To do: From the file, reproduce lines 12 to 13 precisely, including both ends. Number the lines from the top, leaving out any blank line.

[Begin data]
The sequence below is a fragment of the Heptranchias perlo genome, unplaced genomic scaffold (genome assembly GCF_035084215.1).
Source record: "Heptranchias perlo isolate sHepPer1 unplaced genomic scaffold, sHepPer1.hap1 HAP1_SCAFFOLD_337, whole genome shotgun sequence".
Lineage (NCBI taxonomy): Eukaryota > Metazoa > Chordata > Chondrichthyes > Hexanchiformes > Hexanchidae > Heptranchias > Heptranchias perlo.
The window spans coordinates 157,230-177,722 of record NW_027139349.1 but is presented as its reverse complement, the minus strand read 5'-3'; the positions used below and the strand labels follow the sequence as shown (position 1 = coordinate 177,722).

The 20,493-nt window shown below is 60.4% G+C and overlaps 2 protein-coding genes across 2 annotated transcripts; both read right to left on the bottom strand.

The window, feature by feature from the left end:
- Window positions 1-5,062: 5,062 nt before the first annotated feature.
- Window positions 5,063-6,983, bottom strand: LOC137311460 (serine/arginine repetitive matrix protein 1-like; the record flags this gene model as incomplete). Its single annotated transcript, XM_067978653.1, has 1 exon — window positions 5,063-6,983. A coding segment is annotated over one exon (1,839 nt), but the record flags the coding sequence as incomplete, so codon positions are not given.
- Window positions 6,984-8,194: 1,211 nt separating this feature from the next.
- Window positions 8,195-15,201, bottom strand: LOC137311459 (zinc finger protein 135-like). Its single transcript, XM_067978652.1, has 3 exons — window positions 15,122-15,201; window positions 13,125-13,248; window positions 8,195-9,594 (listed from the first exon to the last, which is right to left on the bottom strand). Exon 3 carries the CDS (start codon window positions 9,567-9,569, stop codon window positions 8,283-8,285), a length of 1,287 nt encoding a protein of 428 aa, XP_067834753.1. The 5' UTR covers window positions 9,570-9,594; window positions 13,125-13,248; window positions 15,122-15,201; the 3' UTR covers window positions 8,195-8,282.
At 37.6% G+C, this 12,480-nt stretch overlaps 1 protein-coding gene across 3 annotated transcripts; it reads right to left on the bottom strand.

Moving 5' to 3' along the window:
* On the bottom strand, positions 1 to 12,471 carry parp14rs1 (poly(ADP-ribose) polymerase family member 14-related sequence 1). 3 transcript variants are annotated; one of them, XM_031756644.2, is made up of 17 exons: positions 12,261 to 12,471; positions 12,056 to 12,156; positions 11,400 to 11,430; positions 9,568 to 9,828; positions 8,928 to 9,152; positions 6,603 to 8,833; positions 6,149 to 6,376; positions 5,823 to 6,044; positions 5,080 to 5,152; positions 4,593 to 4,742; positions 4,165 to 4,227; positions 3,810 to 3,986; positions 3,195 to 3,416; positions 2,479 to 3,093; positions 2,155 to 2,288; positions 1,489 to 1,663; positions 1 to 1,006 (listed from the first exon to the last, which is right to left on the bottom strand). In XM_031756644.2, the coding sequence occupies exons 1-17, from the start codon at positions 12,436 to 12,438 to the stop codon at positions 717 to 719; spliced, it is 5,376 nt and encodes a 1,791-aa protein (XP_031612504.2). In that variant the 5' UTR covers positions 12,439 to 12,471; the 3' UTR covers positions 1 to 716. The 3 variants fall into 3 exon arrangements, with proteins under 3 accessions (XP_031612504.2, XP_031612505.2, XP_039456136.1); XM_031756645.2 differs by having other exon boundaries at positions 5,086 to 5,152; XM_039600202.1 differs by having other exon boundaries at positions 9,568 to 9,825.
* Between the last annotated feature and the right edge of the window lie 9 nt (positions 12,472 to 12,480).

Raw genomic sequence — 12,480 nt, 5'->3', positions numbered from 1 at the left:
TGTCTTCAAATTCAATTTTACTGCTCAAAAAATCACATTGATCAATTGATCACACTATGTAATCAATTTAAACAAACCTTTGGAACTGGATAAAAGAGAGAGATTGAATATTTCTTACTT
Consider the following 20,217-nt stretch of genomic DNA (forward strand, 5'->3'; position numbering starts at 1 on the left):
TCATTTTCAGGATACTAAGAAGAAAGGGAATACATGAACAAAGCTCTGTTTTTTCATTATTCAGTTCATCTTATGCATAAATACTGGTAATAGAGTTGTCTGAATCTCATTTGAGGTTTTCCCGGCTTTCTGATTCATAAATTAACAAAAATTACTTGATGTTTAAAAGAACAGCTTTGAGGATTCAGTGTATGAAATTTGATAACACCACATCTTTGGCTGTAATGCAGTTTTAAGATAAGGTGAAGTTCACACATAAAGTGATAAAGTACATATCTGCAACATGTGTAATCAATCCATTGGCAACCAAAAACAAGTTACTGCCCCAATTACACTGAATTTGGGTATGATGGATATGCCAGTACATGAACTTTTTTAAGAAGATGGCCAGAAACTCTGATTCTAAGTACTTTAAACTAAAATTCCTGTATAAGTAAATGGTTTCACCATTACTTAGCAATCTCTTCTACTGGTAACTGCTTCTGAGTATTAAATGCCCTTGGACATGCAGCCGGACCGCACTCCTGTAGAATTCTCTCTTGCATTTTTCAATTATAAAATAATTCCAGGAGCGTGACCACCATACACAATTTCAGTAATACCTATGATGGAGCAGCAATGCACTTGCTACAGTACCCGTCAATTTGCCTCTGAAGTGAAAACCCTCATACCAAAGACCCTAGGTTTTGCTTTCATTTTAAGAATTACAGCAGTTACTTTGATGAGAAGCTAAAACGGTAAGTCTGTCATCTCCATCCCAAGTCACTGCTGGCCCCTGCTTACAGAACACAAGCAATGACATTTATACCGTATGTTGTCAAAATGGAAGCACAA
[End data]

Moving 5' to 3' along the window:
* On the bottom strand, positions 1 to 12,471 carry parp14rs1 (poly(ADP-ribose) polymerase family member 14-related sequence 1). 3 transcript variants are annotated; one of them, XM_031756644.2, is made up of 17 exons: positions 12,261 to 12,471; positions 12,056 to 12,156; positions 11,400 to 11,430; positions 9,568 to 9,828; positions 8,928 to 9,152; positions 6,603 to 8,833; positions 6,149 to 6,376; positions 5,823 to 6,044; positions 5,080 to 5,152; positions 4,593 to 4,742; positions 4,165 to 4,227; positions 3,810 to 3,986; positions 3,195 to 3,416; positions 2,479 to 3,093; positions 2,155 to 2,288; positions 1,489 to 1,663; positions 1 to 1,006 (listed from the first exon to the last, which is right to left on the bottom strand). In XM_031756644.2, the coding sequence occupies exons 1-17, from the start codon at positions 12,436 to 12,438 to the stop codon at positions 717 to 719; spliced, it is 5,376 nt and encodes a 1,791-aa protein (XP_031612504.2). In that variant the 5' UTR covers positions 12,439 to 12,471; the 3' UTR covers positions 1 to 716. The 3 variants fall into 3 exon arrangements, with proteins under 3 accessions (XP_031612504.2, XP_031612505.2, XP_039456136.1); XM_031756645.2 differs by having other exon boundaries at positions 5,086 to 5,152; XM_039600202.1 differs by having other exon boundaries at positions 9,568 to 9,825.